The Journal Nature reported yesterday that scientists have complained that there is a mismatch between expert referees’ evaluation scores of research grant applications and funding decisions. Different interviewees claimed that this mismatch either does or does not indicate either a flaw in the system or mistakes by referees or by committees.
There may be flaws in the system and mistakes probably happen, but there is a more obvious reason that referees’ scores should not be expected to predict funding decisions. Referees and committees do different jobs which impose different constraints on the way a grant application is written. Very few proposals are written in a way that satisfies both sets of constraints, and so, for the majority of proposals, there is no reason to expect a close match between the referees’ score and the committee’s score. Before I explain the constraints and how to meet them, I’ll clarify the story and explain its relevance.
The story was based on 302 grant applications to the Medical Research Council. It states that some applications that received high scores from the referees were triaged (rejected without being discussed by the committee). Of the proposals discussed by the committee, the story states that the group of applications that were successful and the group that were rejected had ‘a nearly identical spread of scores’. It’s worth noting that the story focuses on a statistic of the scores that is not particularly informative (spread) and does not mention any other statistics. It is relatively common that the referees include both friends and foes of the applicant, which can cause the spread of scores on a single application to range from the lowest to the highest possible. Consequently, nothing that the story says about this rather small data sample indicates a general failure of referees’ scores to predict committee decisions.
However, whatever we may try to conclude from this small dataset, most funding agencies (the EPSRC is an exception in the UK) ask referees and committees to do very different jobs. These jobs depend on different aspects of the way the proposal is written.
Referees work alone and each one works on a single application. The referees are expected to be experts in the same research field as the applicant and their evaluations are typically seen as coming from within that field. Their main task is to test the detailed rationale of the proposal. Are the research questions important? Is the research approach feasible? Does the research team have the ability to carry out the project? What is their standing in the field? Has their previous work made a significant contribution? Is the approach novel? Are other teams likely to get the answers first?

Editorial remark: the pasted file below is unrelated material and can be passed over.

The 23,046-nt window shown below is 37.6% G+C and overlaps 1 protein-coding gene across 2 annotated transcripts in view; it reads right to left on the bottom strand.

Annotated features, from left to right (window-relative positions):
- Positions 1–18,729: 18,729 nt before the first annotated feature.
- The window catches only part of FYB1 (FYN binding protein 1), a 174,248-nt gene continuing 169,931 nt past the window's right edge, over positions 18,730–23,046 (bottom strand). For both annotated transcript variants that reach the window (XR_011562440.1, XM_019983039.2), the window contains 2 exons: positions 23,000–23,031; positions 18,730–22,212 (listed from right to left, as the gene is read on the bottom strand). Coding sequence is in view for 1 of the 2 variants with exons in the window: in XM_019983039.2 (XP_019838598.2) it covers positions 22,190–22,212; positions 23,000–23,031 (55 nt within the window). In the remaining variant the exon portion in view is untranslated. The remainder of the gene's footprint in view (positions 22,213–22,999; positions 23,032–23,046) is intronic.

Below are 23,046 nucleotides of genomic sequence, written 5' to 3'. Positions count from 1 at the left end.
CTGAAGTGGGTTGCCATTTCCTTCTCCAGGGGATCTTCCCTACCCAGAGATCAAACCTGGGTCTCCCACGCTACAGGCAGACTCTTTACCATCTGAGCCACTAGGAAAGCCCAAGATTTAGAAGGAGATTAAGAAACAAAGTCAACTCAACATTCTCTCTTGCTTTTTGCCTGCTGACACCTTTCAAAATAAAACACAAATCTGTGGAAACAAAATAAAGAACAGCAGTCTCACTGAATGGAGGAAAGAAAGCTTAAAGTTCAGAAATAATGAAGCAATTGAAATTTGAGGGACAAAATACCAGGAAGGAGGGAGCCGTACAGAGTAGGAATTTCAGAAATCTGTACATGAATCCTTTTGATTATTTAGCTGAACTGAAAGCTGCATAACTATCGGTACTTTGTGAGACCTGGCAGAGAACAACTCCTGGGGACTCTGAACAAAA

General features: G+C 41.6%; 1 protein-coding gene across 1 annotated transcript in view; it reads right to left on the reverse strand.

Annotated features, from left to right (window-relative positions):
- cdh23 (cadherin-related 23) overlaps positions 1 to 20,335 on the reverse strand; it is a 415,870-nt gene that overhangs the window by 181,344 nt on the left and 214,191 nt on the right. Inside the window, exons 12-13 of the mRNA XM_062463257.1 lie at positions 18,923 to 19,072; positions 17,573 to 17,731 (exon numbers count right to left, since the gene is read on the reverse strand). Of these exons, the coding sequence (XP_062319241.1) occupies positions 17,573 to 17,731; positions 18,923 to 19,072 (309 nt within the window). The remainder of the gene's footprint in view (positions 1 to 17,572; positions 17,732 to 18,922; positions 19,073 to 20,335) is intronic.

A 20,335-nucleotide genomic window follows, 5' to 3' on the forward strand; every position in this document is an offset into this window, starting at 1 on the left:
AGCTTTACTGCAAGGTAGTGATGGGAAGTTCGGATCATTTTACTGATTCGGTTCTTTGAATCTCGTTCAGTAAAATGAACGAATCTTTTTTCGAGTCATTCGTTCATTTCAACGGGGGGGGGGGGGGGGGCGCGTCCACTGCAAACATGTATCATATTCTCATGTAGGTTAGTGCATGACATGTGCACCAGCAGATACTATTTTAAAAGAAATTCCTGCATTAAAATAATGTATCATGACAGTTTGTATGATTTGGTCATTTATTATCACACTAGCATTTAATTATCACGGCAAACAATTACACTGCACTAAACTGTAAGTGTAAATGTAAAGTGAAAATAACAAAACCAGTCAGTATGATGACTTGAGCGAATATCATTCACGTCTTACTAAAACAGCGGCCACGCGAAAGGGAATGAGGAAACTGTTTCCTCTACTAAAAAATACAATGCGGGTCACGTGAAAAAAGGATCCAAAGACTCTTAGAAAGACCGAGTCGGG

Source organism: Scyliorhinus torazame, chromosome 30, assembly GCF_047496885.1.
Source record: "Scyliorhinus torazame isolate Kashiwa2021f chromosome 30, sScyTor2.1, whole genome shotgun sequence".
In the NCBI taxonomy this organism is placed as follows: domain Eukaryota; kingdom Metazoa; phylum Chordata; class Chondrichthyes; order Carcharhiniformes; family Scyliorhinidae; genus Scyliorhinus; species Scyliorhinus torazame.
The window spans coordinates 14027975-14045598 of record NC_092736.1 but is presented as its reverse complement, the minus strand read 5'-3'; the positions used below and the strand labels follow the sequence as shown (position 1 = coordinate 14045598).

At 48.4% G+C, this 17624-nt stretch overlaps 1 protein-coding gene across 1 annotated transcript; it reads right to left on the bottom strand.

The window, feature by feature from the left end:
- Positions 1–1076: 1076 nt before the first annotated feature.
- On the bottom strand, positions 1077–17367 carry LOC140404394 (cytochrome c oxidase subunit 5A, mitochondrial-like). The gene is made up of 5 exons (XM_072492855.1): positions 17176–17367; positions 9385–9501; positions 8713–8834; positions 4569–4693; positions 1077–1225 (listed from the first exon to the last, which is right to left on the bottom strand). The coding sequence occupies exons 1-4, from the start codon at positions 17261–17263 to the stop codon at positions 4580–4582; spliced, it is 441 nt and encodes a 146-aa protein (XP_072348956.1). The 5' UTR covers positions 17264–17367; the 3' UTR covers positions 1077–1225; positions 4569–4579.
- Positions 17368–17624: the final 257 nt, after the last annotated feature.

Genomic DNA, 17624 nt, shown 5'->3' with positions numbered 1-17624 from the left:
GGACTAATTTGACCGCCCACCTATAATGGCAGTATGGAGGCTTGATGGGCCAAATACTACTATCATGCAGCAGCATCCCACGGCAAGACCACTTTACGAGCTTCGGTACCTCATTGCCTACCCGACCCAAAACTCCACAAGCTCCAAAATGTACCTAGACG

To get a good score from a referee, a grant application must contain relevant detail. Evidence that the questions are important and relevant must be cited. Any evidence to the contrary must be dealt with effectively. The research approach must be described clearly and in sufficient detail to convince a knowledgeable sceptic that the project is feasible, can be carried out with the resources requested, and will lead to the promised outcomes.
The committee works as a collective and takes a view across all the applications before them, typically about 100 for a single meeting. They must also take a view across all the different research fields that the committee supports. They need it to be clear that the project will deliver an outcome that will have importance beyond the immediate research area and that the applicant has identified an approach that is likely to be productive and that the research team has the skills to deliver it. They need to know what the research aims are and how they relate to the overall outcome. They need it to be clear that the research objectives will satisfy the research aims and deliver the overall outcome and that the results will have appropriate impact
More importantly, the committee also works very quickly. They have to reach an agreed view about grant applications which most or all of them may not understand completely. For the committee to score an application highly they need it to be possible to understand it on the basis of a single hasty reading – or even a quick skim. The case for support should have a very clear structure that states clearly what will be the research outcome, why it is important, what are the research aims, what are the objectives and what will be done with the results.
Of course the best possible case for support works for both committee and referees. It has a clear structure that enables the committee to understand it and appreciate its strong points. It uses the structure to guide the referees to the relevant detail. In my experience cases of support written in this way get very high scores both from referees and from committees. Unfortunately they are very rare but we are doing our best to change that.
This post has been published on the Parker Derrington Ltd Blog